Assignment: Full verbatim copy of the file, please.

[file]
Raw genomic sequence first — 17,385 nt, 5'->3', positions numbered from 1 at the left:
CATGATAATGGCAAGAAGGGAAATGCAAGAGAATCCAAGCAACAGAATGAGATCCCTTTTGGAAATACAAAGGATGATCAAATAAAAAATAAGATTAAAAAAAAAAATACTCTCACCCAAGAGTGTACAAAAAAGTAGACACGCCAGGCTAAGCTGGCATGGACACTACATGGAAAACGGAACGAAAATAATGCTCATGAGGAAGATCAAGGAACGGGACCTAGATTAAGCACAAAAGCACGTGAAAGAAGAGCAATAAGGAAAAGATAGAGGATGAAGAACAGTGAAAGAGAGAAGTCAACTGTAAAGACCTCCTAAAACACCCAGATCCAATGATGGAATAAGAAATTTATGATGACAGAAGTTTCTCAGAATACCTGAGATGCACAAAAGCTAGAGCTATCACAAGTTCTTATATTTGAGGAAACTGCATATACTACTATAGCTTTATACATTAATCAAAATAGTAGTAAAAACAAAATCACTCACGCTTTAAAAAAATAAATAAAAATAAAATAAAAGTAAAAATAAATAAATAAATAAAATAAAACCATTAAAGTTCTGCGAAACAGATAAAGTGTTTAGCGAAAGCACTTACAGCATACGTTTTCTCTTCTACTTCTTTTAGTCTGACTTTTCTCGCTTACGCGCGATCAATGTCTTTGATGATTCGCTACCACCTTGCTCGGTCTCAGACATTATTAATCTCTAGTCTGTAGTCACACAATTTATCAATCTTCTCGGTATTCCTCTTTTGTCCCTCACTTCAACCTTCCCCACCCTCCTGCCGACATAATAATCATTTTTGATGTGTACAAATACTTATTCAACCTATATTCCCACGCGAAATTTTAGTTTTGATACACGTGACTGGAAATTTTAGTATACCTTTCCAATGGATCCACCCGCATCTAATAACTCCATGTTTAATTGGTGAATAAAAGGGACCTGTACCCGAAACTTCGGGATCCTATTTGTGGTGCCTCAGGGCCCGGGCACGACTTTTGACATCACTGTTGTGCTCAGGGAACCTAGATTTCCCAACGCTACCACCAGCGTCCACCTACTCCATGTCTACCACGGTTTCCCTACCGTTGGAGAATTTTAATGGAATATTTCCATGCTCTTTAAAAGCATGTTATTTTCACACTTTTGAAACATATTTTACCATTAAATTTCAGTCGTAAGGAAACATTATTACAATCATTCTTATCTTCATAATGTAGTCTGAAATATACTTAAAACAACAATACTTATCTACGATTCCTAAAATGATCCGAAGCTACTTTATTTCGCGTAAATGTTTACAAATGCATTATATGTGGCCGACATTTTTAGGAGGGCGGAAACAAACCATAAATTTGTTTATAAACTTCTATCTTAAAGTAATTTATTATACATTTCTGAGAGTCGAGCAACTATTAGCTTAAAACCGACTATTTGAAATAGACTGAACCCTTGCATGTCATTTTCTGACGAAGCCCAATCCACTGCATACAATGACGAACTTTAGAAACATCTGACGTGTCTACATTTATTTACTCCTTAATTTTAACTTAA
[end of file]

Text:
Raw genomic sequence first — 17,385 nt, 5'->3', positions numbered from 1 at the left:
CATGATAATGGCAAGAAGGGAAATGCAAGAGAATCCAAGCAACAGAATGAGATCCCTTTTGGAAATACAAAGGATGATCAAATAAAAAATAAGATTAAAAAAAAAAATACTCTCACCCAAGAGTGTACAAAAAAGTAGACACGCCAGGCTAAGCTGGCATGGACACTACATGGAAAACGGAACGAAAATAATGCTCATGAGGAAGATCAAGGAACGGGACCTAGATTAAGCACAAAAGCACGTGAAAGAAGAGCAATAAGGAAAAGATAGAGGATGAAGAACAGTGAAAGAGAGAAGTCAACTGTAAAGACCTCCTAAAACACCCAGATCCAATGATGGAATAAGAAATTTATGATGACAGAAGTTTCTCAGAATACCTGAGATGCACAAAAGCTAGAGCTATCACAAGTTCTTATATTTGAGGAAACTGCATATACTACTATAGCTTTATACATTAATCAAAATAGTAGTAAAAACAAAATCACTCACGCTTTAAAAAAATAAATAAAAATAAAATAAAAGTAAAAATAAATAAATAAATAAAATAAAACCATTAAAGTTCTGCGAAACAGATAAAGTGTTTAGCGAAAGCACTTACAGCATACGTTTTCTCTTCTACTTCTTTTAGTCTGACTTTTCTCGCTTACGCGCGATCAATGTCTTTGATGATTCGCTACCACCTTGCTCGGTCTCAGACATTATTAATCTCTAGTCTGTAGTCACACAATTTATCAATCTTCTCGGTATTCCTCTTTTGTCCCTCACTTCAACCTTCCCCACCCTCCTGCCGACATAATAATCATTTTTGATGTGTACAAATACTTATTCAACCTATATTCCCACGCGAAATTTTAGTTTTGATACACGTGACTGGAAATTTTAGTATACCTTTCCAATGGATCCACCCGCATCTAATAACTCCATGTTTAATTGGTGAATAAAAGGGACCTGTACCCGAAACTTCGGGATCCTATTTGTGGTGCCTCAGGGCCCGGGCACGACTTTTGACATCACTGTTGTGCTCAGGGAACCTAGATTTCCCAACGCTACCACCAGCGTCCACCTACTCCATGTCTACCACGGTTTCCCTACCGTTGGAGAATTTTAATGGAATATTTCCATGCTCTTTAAAAGCATGTTATTTTCACACTTTTGAAACATATTTTACCATTAAATTTCAGTCGTAAGGAAACATTATTACAATCATTCTTATCTTCATAATGTAGTCTGAAATATACTTAAAACAACAATACTTATCTACGATTCCTAAAATGATCCGAAGCTACTTTATTTCGCGTAAATGTTTACAAATGCATTATATGTGGCCGACATTTTTAGGAGGGCGGAAACAAACCATAAATTTGTTTATAAACTTCTATCTTAAAGTAATTTATTATACATTTCTGAGAGTCGAGCAACTATTAGCTTAAAACCGACTATTTGAAATAGACTGAACCCTTGCATGTCATTTTCTGACGAAGCCCAATCCACTGCATACAATGACGAACTTTAGAAACATCTGACGTGTCTACATTTATTTACTCCTTAATTTTAACTTAA